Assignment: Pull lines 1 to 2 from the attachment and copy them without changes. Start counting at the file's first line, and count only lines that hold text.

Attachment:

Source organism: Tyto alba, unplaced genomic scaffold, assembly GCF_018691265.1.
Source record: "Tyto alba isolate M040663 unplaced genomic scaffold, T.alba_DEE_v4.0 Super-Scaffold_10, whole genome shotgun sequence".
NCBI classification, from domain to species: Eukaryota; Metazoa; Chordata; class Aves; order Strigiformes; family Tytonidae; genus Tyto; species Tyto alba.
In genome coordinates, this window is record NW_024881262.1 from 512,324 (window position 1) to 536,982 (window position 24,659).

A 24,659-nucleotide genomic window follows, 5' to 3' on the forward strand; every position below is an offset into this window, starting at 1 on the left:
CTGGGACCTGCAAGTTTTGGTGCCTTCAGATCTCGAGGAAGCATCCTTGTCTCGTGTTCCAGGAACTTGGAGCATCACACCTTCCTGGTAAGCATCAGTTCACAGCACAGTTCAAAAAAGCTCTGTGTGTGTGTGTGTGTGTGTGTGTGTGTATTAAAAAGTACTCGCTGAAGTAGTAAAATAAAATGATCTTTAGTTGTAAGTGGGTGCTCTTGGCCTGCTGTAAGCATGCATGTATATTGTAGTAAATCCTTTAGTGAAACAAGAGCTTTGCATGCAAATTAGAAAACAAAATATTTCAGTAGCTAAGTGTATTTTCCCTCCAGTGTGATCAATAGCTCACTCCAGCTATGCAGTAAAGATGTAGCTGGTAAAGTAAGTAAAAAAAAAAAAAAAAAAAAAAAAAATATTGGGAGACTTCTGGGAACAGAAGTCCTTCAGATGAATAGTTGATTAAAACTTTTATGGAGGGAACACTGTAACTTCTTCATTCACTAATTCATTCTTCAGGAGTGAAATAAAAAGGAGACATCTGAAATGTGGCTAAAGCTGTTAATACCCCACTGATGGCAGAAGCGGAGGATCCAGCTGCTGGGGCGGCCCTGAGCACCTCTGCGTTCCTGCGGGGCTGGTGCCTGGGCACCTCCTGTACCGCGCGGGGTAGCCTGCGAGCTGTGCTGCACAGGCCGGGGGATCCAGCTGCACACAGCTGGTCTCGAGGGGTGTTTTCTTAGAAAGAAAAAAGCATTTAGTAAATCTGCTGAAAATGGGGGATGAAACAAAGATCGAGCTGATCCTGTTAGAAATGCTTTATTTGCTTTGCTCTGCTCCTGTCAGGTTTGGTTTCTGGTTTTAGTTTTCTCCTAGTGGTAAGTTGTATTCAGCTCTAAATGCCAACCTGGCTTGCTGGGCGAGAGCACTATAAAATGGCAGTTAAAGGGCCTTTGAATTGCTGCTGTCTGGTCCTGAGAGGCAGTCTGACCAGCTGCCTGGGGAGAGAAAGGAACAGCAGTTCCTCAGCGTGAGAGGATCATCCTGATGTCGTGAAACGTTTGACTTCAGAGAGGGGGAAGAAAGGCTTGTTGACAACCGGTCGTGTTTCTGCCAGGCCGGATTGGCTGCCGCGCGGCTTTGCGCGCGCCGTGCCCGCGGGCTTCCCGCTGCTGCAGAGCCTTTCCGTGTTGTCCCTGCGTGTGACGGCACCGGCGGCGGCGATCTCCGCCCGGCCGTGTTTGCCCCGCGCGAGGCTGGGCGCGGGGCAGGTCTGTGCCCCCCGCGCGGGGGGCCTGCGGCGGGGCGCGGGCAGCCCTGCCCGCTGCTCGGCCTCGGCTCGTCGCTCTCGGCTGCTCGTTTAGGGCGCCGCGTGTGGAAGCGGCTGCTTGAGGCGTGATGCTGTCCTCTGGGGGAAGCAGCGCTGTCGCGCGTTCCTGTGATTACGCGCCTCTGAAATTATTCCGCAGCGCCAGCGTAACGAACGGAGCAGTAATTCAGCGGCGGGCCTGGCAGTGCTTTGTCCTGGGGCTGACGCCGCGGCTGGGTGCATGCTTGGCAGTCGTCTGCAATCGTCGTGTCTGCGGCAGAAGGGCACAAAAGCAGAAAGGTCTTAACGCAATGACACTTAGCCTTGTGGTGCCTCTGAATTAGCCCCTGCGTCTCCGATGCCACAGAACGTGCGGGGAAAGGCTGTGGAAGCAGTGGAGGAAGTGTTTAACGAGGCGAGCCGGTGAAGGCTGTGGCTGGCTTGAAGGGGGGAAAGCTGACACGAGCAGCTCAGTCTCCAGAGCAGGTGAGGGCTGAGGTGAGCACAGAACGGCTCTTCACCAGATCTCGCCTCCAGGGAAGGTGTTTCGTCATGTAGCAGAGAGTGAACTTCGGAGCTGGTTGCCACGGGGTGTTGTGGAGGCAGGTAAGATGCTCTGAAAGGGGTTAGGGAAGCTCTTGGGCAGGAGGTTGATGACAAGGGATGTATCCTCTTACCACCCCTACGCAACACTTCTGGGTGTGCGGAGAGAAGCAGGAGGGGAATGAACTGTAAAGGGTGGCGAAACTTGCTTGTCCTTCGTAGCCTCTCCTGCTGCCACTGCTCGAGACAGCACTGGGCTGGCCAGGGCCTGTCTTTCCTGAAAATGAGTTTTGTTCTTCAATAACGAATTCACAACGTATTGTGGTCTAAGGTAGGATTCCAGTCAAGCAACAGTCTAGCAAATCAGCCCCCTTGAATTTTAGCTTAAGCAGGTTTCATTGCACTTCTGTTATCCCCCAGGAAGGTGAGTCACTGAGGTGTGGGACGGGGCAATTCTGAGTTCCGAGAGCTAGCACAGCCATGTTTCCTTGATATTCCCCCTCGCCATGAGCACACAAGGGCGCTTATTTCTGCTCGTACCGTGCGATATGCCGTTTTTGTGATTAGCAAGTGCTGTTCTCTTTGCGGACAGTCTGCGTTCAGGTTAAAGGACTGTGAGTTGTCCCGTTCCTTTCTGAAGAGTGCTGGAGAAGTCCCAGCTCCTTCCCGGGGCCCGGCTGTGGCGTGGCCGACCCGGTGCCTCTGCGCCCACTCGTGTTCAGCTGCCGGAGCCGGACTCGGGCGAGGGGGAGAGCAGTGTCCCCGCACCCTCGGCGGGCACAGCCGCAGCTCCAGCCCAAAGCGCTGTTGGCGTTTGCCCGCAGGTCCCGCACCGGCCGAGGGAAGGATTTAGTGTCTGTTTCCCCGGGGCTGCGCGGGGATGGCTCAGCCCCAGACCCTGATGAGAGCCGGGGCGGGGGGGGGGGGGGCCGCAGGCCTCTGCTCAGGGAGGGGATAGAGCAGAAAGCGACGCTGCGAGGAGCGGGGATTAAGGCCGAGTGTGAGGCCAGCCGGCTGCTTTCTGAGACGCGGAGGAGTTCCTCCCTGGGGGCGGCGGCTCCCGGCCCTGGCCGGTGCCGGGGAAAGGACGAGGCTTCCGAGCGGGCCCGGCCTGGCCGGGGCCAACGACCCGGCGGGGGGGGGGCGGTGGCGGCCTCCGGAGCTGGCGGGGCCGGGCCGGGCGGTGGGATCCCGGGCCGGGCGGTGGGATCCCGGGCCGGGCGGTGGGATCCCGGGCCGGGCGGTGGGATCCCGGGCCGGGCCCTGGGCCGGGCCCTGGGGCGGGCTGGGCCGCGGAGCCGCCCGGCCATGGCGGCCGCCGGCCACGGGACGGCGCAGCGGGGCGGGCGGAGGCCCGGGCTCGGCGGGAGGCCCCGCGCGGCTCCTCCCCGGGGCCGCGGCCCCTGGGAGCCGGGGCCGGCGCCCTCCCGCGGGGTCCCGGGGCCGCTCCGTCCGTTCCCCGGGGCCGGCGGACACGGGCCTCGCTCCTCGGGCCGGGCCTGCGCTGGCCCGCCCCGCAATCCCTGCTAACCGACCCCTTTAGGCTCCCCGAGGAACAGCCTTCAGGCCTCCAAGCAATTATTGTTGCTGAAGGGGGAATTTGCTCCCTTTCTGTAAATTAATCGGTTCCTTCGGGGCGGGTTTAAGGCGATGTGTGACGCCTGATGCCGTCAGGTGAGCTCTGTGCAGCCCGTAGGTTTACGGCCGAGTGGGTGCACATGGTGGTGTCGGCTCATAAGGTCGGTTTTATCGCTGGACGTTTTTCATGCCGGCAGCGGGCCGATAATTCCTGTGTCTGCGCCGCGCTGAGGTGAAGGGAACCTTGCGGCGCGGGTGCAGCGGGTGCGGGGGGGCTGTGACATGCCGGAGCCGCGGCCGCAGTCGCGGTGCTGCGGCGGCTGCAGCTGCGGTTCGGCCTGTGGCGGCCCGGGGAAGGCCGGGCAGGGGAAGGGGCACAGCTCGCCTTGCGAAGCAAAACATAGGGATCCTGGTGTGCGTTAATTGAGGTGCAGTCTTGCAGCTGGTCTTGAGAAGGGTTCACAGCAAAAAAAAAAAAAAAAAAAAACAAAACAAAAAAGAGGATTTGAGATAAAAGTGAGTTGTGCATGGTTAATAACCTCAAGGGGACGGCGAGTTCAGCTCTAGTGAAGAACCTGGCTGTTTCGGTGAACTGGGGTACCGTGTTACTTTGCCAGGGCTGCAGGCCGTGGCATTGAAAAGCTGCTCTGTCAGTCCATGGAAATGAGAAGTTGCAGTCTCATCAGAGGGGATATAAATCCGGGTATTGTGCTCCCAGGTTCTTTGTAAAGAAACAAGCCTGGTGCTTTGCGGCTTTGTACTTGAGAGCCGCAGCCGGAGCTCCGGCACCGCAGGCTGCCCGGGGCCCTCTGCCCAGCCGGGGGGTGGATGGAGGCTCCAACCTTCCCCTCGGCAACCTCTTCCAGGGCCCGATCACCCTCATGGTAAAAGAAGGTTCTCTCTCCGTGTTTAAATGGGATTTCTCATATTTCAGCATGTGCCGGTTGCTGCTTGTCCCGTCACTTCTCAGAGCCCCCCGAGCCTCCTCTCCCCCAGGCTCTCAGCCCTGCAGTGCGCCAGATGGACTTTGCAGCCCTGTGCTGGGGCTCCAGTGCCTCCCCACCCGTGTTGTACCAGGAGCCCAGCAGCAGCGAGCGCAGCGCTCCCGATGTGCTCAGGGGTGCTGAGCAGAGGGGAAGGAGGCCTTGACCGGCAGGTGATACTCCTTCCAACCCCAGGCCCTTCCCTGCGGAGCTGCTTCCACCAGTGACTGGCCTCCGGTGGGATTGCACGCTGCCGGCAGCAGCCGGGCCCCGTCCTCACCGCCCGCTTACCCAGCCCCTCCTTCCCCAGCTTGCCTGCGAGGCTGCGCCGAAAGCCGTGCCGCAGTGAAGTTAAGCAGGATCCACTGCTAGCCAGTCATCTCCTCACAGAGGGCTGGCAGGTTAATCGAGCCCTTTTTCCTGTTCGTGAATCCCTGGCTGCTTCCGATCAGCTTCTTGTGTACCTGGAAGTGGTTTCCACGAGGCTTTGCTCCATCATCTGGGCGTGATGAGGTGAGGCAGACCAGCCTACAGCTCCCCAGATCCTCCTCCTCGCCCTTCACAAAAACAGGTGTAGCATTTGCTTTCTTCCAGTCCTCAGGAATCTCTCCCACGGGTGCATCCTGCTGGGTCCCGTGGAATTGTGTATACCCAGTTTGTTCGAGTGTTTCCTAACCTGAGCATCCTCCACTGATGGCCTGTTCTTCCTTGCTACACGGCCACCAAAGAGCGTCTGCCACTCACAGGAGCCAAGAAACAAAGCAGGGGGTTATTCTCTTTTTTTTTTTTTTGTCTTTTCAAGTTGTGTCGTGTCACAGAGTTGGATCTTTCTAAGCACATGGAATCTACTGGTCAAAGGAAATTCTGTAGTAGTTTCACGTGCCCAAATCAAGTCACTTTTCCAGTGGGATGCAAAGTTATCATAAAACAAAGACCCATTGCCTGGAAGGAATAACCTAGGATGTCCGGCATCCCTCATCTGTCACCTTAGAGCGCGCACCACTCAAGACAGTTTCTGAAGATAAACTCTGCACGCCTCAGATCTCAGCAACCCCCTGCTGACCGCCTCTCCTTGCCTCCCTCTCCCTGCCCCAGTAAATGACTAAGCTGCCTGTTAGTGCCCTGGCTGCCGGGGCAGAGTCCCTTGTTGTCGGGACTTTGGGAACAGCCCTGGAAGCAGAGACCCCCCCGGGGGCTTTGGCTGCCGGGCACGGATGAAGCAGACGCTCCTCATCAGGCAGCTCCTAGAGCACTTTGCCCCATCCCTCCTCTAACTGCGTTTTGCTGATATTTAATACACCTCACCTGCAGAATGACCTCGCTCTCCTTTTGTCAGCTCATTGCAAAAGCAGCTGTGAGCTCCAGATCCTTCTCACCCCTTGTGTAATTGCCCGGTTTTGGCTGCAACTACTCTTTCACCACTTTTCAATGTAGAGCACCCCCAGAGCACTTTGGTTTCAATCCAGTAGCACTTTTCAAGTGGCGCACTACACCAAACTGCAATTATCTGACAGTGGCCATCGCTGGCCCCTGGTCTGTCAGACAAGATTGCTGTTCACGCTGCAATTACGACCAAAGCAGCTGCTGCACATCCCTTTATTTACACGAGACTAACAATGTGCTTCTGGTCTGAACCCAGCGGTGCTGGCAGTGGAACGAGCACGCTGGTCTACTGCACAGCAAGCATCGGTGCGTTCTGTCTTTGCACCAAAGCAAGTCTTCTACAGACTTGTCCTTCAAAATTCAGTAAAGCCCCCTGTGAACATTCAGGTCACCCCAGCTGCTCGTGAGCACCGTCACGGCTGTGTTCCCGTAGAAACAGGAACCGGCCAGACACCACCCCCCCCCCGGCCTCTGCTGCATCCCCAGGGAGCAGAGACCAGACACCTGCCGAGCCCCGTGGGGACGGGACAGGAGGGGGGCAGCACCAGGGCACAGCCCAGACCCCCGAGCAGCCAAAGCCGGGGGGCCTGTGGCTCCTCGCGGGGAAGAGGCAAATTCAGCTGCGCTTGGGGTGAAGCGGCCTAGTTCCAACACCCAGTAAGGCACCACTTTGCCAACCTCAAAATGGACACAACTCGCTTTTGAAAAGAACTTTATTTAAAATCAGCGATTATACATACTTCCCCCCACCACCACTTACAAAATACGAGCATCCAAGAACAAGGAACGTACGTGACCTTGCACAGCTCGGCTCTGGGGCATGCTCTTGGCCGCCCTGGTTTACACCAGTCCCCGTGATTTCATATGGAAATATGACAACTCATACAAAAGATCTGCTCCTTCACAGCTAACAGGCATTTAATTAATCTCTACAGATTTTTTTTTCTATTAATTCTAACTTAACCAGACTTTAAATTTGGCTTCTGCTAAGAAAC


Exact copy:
Source organism: Tyto alba, unplaced genomic scaffold, assembly GCF_018691265.1.
Source record: "Tyto alba isolate M040663 unplaced genomic scaffold, T.alba_DEE_v4.0 Super-Scaffold_10, whole genome shotgun sequence".